David Kaplan is a Professor in the School of Economics. His work is focused on industrial development, technological change and innovation, economic history and development. He is a former chief economist at the Department of Trade and Industry 2000-2003 and chief economist in the Department of Economic Development and Tourism in the Western Cape, 2004-2010. He has served on the National Advisory Council for Innovation, the Presidential Labour Market Commission and other government advisory bodies. He has authored and co-authored four books and articles in academic journals such as World Development, Les Temps Modernes and the South African Journal of Economics. He was a founder member of the Development Policy Research Unit and the Science and Technology Policy Research Center. He has undertaken work recently for the World Bank, the African Development Bank and the United Nations Industrial Development Organisation. He currently has Fellowships at Trade and Industrial Policy Strategies in Pretoria and the South African Institute for International Affairs at University of the Witwatersrand. He is Vice Chair of the South African Association of Canadian Studies and a Board member of the global network for innovation studies – GLOBELICS. He is currently engaged in two research projects on South Africa and the BRIC countries

Brian Levy
Brian Levy is an Adjunct Professor at the School of Economics, University of Cape Town, and the School of Advanced International Studies, Johns Hopkins University, USA. He also is adviser, Governance, in the World Bank’s Poverty Reduction and Economic Management Vice Presidency. He has authored, co-authored and co-edited numerous books and articles on the interactions between public institutions, the private sector and development in Africa, East Asia, and elsewhere, including Governance Reform: Bridging Monitoring and Action (World Bank, (2007), Building State Capacity in Africa (World Bank Institute, 2004), and Regulations, Institutions and Commitment (Cambridge University Press, 1996). He worked in the World Bank's Africa Vice Presidency from 1991 to 2003 on the challenges of strengthening the institutional underpinnings of African development, including four years as leader of the Africa Public Sector Reform and Capacity Building Unit. Between 2007 and 2010 he was head of the secretariat responsible for the design and implementation of the World Bank Group's governance and anti-corruption strategy. He was a member of the core team which produced the World Bank’s 1997 World Development Report, The State in a Changing World. Prior to joining the Bank he was assistant professor in development economics at Williams College in Williamstown, Massachusetts. He graduated from UCT in economics (honours) in 1976, and completed his Ph.D in economics at Harvard University in 1983.

Amos Peters
Dr Amos Peters is a Senior Lecturer in the School of Economics and specializes in international economics with an emphasis on international macroeconomics. His current work examines the role of the exchange rate in the monetary policy formulation of emerging market economies. He also studies the welfare implications of internal and external devaluation in small open economies. Peters is currently involved in a project that assesses the economic effects of Chinese trade with South Africa on domestic employment, wages, and productivity. He holds a PhD from the University of North Carolina – Chapel Hill.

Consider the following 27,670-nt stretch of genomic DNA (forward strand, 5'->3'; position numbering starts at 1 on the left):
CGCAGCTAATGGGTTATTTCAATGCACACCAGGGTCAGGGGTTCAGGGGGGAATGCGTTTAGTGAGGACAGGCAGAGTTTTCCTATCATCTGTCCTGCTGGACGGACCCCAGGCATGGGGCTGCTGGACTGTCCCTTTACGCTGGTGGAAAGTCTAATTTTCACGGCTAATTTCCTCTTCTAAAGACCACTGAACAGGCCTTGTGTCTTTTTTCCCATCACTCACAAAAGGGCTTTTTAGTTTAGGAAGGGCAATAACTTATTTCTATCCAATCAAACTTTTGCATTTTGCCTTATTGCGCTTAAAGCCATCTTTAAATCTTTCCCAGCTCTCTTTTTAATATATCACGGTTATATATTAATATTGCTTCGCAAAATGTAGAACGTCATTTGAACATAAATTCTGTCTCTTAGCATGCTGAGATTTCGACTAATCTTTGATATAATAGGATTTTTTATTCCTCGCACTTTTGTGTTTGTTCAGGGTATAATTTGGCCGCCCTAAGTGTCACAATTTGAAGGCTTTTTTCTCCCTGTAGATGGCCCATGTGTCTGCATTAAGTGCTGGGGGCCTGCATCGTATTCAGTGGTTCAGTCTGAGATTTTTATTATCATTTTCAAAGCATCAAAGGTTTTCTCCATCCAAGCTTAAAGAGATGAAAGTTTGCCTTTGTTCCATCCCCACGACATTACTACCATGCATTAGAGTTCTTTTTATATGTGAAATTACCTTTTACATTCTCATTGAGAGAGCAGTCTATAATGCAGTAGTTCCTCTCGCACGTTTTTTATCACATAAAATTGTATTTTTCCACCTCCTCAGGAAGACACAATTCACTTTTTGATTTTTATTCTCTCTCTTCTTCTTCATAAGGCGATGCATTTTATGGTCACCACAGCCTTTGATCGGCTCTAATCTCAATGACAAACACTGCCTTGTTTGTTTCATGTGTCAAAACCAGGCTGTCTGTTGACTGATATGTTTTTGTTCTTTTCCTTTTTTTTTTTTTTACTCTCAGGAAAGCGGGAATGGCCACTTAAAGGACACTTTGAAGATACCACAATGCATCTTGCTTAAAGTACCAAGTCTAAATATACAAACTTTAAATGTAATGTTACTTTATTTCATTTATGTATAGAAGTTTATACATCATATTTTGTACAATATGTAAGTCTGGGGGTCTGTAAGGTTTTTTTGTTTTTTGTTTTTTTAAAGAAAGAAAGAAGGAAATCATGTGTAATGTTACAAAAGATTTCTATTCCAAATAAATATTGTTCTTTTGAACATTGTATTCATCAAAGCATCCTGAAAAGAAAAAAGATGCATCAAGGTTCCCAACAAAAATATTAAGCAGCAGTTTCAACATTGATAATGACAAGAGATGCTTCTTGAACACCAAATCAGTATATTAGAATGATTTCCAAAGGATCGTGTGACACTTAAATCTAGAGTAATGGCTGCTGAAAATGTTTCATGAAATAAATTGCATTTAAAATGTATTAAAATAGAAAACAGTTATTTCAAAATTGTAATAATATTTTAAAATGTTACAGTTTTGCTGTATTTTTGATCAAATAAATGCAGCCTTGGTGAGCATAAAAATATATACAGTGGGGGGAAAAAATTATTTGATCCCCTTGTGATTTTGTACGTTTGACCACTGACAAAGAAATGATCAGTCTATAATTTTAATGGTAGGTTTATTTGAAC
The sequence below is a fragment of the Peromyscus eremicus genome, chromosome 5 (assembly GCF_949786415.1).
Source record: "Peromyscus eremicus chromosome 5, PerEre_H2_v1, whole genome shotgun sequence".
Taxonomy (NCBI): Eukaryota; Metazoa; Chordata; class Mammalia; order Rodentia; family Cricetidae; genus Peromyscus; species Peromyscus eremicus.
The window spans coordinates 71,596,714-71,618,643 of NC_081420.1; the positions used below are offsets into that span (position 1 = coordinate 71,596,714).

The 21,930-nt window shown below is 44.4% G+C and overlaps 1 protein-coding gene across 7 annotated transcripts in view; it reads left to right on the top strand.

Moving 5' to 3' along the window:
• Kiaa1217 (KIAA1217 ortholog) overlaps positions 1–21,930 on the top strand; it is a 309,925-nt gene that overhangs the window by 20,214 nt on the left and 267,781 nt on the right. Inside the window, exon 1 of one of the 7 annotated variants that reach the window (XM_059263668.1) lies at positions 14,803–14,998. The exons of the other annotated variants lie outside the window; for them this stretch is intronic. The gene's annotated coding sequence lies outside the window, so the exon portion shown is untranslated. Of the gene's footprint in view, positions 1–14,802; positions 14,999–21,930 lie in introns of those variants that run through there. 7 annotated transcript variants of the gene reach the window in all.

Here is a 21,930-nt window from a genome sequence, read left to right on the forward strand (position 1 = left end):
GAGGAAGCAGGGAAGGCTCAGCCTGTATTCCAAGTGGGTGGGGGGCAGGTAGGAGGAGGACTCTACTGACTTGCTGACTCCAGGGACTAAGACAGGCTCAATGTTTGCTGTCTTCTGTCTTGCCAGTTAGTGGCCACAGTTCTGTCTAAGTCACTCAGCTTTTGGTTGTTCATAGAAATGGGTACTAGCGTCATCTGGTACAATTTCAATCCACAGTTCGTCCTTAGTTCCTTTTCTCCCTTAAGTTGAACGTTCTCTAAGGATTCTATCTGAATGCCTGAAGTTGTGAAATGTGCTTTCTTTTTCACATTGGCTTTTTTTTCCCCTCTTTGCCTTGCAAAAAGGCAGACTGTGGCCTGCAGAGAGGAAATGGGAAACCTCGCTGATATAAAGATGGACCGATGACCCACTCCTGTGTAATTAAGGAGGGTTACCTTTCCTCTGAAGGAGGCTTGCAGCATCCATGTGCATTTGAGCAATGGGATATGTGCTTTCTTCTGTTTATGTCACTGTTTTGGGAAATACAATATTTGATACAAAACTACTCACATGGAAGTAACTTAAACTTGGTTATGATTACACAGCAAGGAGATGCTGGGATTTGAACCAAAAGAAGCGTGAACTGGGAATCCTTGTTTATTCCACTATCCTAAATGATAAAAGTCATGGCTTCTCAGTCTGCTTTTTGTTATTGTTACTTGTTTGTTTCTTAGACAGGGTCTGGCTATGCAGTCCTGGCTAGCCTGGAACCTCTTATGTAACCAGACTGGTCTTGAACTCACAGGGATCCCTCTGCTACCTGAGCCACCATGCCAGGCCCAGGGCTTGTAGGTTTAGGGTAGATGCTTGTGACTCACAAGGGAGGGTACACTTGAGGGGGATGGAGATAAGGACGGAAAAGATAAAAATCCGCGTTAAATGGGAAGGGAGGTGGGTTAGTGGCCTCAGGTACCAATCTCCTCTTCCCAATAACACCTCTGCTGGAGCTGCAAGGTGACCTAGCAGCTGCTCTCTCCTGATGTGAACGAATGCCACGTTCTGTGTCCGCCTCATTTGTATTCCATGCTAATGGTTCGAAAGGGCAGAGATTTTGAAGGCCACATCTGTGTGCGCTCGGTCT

Don Ross
Don Ross is Professor in the School of Economics and Dean of Commerce. He is a leading world authority on the methods of behavioural economics and neuroeconomics and their relationship to problems in psychology. Ross also has an established record of policy-related consulting in Africa, including on issues of basic infrastructure development for communities in disadvantaged rural areas of South Africa. He has produced major commissioned reports for the National Department of Trade and Industry in South Africa and various industry associations. He has led training workshops for African trade negotiators at the WTO under commission from the Southern African Development Community. He is the author or editor of 13 books published by Oxford University Press, Cambridge University Press, MIT Press, Routledge and others, recently including Midbrain Mutiny: The Picoeconomics and Neuroeconomics of Disordered Gambling (with Professor Carla Sharp and two others), published by MIT Press in 2008. He has recently completed a term on the Board of Directors of the Society for Neuroeconomics, and now chairs the Society’s Nominations Committee. He sits on the Editorial Boards of two international journals.

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Asha Sundaram
Asha Sundaram is Senior Lecturer at the School of Economics. Her research spans the areas of international trade and development economics. She is currently looking at the impact of trade liberalisation on the domestic economy, focussing on poverty outcomes and firm performance and behaviour, and on the impact of trade barriers on export competitiveness. She has authored book chapters in books published by Oxford University Press and has contributed to the policy debate by co-authoring a column on Vox-EU, a portal for research-based policy analysis and commentary from leading economists. Her past experience includes consulting for the Development Economics Research Group at the World Bank, in Washington DC and working as co-investigator in projects sponsored by the World Bank and by the Peterson Institute of International Economics, Washington D.C.

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Francois Steenkamp
Francois Steenkamp completed his Masters in economics at the University of KwaZulu Natal before working as an economic research consultant for Urban-Econ Development Economists and Imani Development. As a research consultant he focused on research areas such a tourism, manufacturing and transport and contributed to a number of research reports commissioned by local and regional government. Currently, Steenkamp is a PhD intern in the School of Economics and is focusing his research on international trade issues.